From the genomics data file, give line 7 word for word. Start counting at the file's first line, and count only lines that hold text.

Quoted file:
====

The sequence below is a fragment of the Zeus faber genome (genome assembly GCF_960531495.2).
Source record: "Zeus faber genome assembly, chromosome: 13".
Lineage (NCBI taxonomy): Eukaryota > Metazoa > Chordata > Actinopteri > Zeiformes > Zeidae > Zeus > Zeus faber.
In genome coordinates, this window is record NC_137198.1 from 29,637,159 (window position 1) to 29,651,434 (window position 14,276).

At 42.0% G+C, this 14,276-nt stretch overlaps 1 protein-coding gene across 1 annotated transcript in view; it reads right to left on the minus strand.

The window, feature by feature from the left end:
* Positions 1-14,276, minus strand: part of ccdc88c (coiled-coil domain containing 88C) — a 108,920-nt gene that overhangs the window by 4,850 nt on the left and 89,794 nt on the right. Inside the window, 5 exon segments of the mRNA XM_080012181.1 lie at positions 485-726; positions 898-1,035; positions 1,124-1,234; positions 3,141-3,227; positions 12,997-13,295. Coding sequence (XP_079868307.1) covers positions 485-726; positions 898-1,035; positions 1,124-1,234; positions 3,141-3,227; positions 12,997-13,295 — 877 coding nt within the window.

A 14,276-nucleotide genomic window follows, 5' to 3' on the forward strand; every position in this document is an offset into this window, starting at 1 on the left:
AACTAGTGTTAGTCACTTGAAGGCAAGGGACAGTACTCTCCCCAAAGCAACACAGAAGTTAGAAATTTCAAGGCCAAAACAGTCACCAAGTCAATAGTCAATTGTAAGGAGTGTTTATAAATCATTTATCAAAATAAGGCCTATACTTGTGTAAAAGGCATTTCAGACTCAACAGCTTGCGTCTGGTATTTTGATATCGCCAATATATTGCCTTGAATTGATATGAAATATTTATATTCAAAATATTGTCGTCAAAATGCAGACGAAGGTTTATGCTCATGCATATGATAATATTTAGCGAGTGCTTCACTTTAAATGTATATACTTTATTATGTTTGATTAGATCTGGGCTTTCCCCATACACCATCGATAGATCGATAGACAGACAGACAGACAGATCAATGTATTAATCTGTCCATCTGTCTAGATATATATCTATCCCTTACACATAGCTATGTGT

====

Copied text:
* Positions 1-14,276, minus strand: part of ccdc88c (coiled-coil domain containing 88C) — a 108,920-nt gene that overhangs the window by 4,850 nt on the left and 89,794 nt on the right. Inside the window, 5 exon segments of the mRNA XM_080012181.1 lie at positions 485-726; positions 898-1,035; positions 1,124-1,234; positions 3,141-3,227; positions 12,997-13,295. Coding sequence (XP_079868307.1) covers positions 485-726; positions 898-1,035; positions 1,124-1,234; positions 3,141-3,227; positions 12,997-13,295 — 877 coding nt within the window.